The restoration project was designed to re-establish the tidal creek networks, re-connect the wetlands to the adjacent watercourse, redirect runoff flow, create two ponds, and overall create a productive floodplain wetland complex with fish passage and favorable bird habitat. Construction and dyke breaching took place in summer 2009. A total of 6 breaches were made, two ponds were excavated to a depth of 0.5 m. multiple tidal channels were excavated and an aboiteau was buried. Channels were constructed with an approximately 2 m wide bottom, a zero degree slope for 80% of the distance from the river edge grading up to meet the marsh surface over the remaining 20%. Channel sides had a 3:1 slope (Bowron et al., 2009).

2.1.2. Belcher street marsh

The Belcher Street Marsh (NS091; BEL) is located on the north side of the Jijikwtuk (Cornwallis) River, downstream (East) from the town of Kentville (Figure 2A). The site was a mix of active (forage and crop) and fallow (impounded freshwater wetland) agricultural lands prior to restoration (Figure 2A). Being part of the Bay of Fundy’s Minas Basin, the Jijikwtuk River is a significant tidal river with the head of tide extending a short distance upstream from the project site. Salinities measured approximately 2 km upstream of BEL at Kentville range from 14.9 to 30.7 ppt (Brylinsky, 2014; Hatt et al., 2017). Suspended sediment concentrations in the river adjacent to the site are high, ranging from a maximum in June 2019 of 15,644 mg∙L−1 to a minimum of 80 mg∙L−1. The dykes along the Jijikwtuk River are positioned close to the bank of the main river channel, resulting in a long sinuous dyke system which is costly and labor-intensive to maintain in the face of climate change, and was highly susceptible to (and experiencing) erosion at multiple locations.


Figure 2. Belcher Street site (A) Pre-restoration habitat map; (B) Restoration plan; (C) Sampling locations.

The main dyke was 1.34 km in length and protected 22.6 ha of agricultural land (80% active, 20% fallow) with a mean elevation of 6.24 m (Table 1). The site had one single barrel 24″ diameter aboiteau, which was originally constructed in 1956 and last upgraded in 1997. The primary drainage ditch, particularly along the upland edge and in the fallow (western) portion of the site, has not been actively maintained and had become overgrown with floating mats of vegetation. While the dyke and active fields were dominated by agricultural grasses and crops, the fallow portion had degenerated into impounded freshwater wetland. Areas of higher elevations had largely been colonized by water tolerant trees and shrubs and old-field species.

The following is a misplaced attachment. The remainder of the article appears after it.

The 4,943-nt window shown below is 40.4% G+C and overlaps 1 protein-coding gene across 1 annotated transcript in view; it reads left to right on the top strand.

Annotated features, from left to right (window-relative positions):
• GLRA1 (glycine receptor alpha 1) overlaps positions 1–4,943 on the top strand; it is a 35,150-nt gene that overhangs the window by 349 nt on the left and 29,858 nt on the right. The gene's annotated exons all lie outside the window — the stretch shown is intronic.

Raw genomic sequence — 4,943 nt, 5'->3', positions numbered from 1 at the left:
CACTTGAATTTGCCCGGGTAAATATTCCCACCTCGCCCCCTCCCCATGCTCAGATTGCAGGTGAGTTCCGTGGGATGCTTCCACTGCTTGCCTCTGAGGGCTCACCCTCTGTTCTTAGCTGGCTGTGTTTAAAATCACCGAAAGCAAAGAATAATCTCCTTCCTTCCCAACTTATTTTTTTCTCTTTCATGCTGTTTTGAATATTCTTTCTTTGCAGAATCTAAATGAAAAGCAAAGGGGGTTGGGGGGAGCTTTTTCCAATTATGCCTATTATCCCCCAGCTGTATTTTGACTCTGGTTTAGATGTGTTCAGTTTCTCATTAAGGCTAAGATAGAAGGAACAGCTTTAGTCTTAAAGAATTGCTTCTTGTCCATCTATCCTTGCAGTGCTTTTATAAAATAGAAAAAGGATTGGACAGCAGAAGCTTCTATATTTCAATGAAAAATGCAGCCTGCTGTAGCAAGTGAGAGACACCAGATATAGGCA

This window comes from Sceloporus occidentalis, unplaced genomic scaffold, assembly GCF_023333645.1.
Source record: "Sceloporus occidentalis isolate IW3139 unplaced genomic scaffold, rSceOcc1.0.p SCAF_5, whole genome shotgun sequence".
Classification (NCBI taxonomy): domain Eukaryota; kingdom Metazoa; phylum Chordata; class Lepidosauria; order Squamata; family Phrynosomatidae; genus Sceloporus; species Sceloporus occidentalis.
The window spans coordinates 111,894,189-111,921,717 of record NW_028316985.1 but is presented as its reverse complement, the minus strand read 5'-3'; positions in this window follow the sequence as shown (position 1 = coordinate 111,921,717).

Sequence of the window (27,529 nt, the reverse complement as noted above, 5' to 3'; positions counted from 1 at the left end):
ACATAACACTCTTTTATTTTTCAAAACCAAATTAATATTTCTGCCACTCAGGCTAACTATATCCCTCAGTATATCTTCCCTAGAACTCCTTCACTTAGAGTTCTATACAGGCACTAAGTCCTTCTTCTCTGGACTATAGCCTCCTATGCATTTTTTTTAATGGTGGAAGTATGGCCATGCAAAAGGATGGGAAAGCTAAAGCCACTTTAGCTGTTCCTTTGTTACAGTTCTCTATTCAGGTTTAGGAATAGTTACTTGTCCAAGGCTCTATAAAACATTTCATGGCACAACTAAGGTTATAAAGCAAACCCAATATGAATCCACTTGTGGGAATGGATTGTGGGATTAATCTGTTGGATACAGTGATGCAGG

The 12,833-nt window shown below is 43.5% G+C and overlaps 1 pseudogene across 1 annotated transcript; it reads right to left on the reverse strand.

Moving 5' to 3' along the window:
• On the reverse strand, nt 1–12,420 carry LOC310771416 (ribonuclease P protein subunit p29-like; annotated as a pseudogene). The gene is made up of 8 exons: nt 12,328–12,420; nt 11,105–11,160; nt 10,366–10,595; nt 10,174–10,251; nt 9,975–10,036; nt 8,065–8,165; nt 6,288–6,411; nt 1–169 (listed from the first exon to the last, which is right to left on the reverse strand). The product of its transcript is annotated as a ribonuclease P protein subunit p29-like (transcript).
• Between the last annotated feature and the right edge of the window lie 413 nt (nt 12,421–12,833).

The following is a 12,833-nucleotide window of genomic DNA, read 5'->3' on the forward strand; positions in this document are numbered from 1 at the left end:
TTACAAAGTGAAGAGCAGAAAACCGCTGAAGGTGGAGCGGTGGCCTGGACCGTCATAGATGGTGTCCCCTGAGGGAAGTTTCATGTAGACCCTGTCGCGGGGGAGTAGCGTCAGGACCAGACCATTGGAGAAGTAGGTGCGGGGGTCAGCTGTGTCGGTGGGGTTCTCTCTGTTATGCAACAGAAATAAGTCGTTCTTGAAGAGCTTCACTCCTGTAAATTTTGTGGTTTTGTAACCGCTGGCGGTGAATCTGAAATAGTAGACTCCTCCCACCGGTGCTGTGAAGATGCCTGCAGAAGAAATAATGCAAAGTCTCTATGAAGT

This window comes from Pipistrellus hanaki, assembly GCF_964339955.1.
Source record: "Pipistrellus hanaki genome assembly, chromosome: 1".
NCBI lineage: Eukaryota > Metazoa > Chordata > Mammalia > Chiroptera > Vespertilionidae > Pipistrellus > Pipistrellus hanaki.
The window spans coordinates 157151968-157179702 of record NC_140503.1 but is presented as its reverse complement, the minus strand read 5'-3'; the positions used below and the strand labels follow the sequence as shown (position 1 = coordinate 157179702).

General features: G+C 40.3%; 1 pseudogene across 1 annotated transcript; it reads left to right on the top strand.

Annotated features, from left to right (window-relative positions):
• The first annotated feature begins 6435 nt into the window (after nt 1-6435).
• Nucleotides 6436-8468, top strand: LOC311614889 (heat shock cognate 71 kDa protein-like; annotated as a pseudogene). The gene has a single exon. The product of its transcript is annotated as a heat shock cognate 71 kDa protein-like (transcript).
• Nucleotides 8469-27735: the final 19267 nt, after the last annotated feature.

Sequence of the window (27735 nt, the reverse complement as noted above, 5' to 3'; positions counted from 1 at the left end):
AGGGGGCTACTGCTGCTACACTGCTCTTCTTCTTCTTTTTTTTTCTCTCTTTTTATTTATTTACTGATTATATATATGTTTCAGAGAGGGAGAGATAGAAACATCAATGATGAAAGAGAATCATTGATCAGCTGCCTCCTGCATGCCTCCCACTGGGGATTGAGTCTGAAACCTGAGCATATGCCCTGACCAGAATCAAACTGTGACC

The BEL reference site is across the river from the restoration site (Figure 2C). It contains approximately 1.5 ha of unrestricted tidal wetland with a mean elevation of 6.73 m. Because it is located near the head of tide, the site does not entirely follow the typical zonation pattern, hydrology and species composition expected of a salt marsh, but rather that of transitional tidal wetland between salt marsh and tidal fresh. The reference site has a well-defined low and high marsh, with low marsh dominated by Sporobolus alterniflorus limited to the river edges and high marsh dominated by brackish marsh species such as Elymus repens, Solidago sempervirens and Sporobolus michauxianus.

To reduce dyke length and address erosion concerns the dyke at BEL was straightened, eliminating sinuous sections of dyke which followed the riverbank, and realigned at its western end near the boundary of the utilized agricultural lands in June 2018 (Figure 2B). In addition, a drainage channel was created to allow tidal flooding and freshwater discharge across the width of the site and the old dyke was leveled to the foreshore elevation along all sections of realigned (newly constructed) dyke.

2.2. Data collection

Variables describing hydrology, topography, sediment and vegetation were sampled following regional guidelines (Neckles et al., 2002; Bowron et al., 2011, 2012). Most variables were sampled Year 1 ~ 2 pre-restoration, one, two, three and four (BEL) or five (SC) years after restoration (Table 2). Pre-restoration conditions were sampled in 2007 and 2008 at SC and 2017 at BEL.


Table 2. Environmental sampling: Variables, including core and additional ecological indicators, methodologies, and frequency (sites: BEL: Belcher street; pre-restoration: 2017; post-restoration: year 1: 2010; year 5: 2014; SC: pre-restoration: 2007, 2008; post-restoration: year 1: 2018; year 4: 2021).

Sampling was conducted using a series of permanent transects and sampling stations that were established in a non-biased, systematic sampling design as part of the baseline monitoring activities in 2007–8 (SC) and 2017 (BEL; Bowron et al., 2015, 2017). At SC, a permanent benchmark was installed and used to establish the first Line (transect; Figure 1C). Each sequential Line was then set using the location of the one previous. The five transects were permanently marked by a pair of wooden stakes (labeled as front stake and back stake) installed at the upland end of the transect; 35 sampling stations were established along 5 transects–25 stations were located at equal intervals on the landward side of the dyke (T1 20m; T2 ~ 5 40 m), and an additional 2 stations per transect located on the seaward side of the dyke in the high and low marsh. Four transects and 19 sampling stations were established at the SC reference site, with transects spaced 20 m apart with a 20 m buffer applied to the tidal creek bisecting the site, and stations placed 10 m apart (Figure 1D).